- Gaps in liability coverage: Some legal malpractice insurance underwriters will not cover either the lawyer or her firm if one of its lawyers serves on the board of the client; other policies will provide coverage only where the lawyer was acting as a lawyer but not as a director. This can lead to disputes between the D&O carrier and the malpractice carrier about whether the lawyer was acting as a lawyer or as a director, and ultimately can lead to a lack of adequate coverage altogether.
- Higher standard/greater liability: will a director who is also a lawyer be held to a higher standard in what they know or should know about company matters? This question has been litigated and answered in the affirmative in a number of states in the for-profit context. Query whether courts would apply a heightened standard to a lawyer acting as a director of a charity.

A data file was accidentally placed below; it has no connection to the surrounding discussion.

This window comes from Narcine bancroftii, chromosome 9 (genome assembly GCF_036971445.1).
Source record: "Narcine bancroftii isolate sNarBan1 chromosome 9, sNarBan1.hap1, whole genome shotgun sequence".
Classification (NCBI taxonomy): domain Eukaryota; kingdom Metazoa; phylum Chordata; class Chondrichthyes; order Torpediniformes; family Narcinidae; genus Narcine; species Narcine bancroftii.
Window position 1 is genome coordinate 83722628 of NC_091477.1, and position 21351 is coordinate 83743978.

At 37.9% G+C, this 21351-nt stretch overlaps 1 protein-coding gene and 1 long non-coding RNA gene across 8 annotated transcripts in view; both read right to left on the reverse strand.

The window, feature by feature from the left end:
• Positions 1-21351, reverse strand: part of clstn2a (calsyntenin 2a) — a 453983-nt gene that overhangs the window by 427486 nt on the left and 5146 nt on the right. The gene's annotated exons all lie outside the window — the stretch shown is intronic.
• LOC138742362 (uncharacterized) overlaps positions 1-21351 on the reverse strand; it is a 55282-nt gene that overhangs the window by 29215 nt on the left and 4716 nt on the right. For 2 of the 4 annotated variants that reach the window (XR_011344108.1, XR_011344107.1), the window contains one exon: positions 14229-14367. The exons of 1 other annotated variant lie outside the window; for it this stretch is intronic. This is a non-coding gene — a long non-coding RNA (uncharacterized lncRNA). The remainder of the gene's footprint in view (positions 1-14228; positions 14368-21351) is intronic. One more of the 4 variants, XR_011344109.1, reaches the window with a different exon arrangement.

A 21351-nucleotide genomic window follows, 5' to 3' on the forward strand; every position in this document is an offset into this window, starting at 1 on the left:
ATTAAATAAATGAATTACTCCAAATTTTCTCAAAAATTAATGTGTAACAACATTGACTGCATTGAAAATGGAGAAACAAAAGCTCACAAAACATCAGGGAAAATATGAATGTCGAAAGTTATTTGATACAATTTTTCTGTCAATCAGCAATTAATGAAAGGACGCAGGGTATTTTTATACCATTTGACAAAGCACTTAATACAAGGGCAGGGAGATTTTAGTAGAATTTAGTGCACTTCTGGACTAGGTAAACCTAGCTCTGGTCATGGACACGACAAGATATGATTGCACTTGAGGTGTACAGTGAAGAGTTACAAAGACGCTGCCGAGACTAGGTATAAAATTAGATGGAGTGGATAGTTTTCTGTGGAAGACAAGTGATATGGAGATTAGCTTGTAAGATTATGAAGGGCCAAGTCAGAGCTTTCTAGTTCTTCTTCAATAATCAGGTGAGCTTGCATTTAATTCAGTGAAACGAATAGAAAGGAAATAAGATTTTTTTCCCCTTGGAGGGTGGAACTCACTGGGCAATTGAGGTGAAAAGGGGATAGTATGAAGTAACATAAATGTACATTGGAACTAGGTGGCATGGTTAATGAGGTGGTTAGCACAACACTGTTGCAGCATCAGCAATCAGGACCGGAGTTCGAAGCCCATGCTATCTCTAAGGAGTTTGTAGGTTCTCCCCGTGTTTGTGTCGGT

The opportunities and pleasures of serving on a nonprofit board are manifold. Lawyers should embrace the chance to lead, learn and grow. At the same time they should be mindful of the potential pitfalls of undertaking a dual role, and take appropriate steps to mitigate the risks.
To locate board member opportunities in New York City visit BoardServeNYC.
Lesley Rosenthal is Vice President, General Counsel and Secretary, Lincoln Center for the Performing Arts and author of the bestselling Good Counsel: Meeting the Legal Needs of Nonprofits (John Wiley & Sons 2012)
I am the Development Manager for a small nonprofit that operates on a budget of around $500,000 a year. Something came up this year for the first time, and I’d like your opinion.